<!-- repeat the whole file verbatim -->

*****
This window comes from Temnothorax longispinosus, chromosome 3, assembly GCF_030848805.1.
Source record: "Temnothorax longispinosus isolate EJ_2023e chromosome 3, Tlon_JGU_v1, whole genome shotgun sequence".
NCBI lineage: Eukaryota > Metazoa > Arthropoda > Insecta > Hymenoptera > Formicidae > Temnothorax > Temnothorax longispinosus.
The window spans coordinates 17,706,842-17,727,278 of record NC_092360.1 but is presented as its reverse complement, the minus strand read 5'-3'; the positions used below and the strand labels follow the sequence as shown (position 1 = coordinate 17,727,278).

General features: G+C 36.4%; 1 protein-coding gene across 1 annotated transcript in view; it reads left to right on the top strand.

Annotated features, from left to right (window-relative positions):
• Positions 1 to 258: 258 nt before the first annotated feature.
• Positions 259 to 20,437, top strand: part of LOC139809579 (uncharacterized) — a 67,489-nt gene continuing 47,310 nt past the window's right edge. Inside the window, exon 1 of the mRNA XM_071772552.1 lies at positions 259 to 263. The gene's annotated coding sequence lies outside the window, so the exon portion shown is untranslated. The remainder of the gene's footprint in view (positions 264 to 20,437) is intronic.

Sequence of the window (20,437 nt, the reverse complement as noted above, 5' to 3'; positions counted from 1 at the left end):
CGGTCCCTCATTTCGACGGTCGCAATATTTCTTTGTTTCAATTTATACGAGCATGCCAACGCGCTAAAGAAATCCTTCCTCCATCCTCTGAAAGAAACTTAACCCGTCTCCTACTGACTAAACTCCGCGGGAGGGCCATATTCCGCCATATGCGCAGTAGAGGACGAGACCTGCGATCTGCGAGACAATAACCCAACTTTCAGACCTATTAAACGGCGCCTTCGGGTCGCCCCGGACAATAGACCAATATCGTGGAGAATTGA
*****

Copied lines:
This window comes from Temnothorax longispinosus, chromosome 3, assembly GCF_030848805.1.
Source record: "Temnothorax longispinosus isolate EJ_2023e chromosome 3, Tlon_JGU_v1, whole genome shotgun sequence".
NCBI lineage: Eukaryota > Metazoa > Arthropoda > Insecta > Hymenoptera > Formicidae > Temnothorax > Temnothorax longispinosus.
The window spans coordinates 17,706,842-17,727,278 of record NC_092360.1 but is presented as its reverse complement, the minus strand read 5'-3'; the positions used below and the strand labels follow the sequence as shown (position 1 = coordinate 17,727,278).

General features: G+C 36.4%; 1 protein-coding gene across 1 annotated transcript in view; it reads left to right on the top strand.

Annotated features, from left to right (window-relative positions):
• Positions 1 to 258: 258 nt before the first annotated feature.
• Positions 259 to 20,437, top strand: part of LOC139809579 (uncharacterized) — a 67,489-nt gene continuing 47,310 nt past the window's right edge. Inside the window, exon 1 of the mRNA XM_071772552.1 lies at positions 259 to 263. The gene's annotated coding sequence lies outside the window, so the exon portion shown is untranslated. The remainder of the gene's footprint in view (positions 264 to 20,437) is intronic.

Sequence of the window (20,437 nt, the reverse complement as noted above, 5' to 3'; positions counted from 1 at the left end):
CGGTCCCTCATTTCGACGGTCGCAATATTTCTTTGTTTCAATTTATACGAGCATGCCAACGCGCTAAAGAAATCCTTCCTCCATCCTCTGAAAGAAACTTAACCCGTCTCCTACTGACTAAACTCCGCGGGAGGGCCATATTCCGCCATATGCGCAGTAGAGGACGAGACCTGCGATCTGCGAGACAATAACCCAACTTTCAGACCTATTAAACGGCGCCTTCGGGTCGCCCCGGACAATAGACCAATATCGTGGAGAATTGA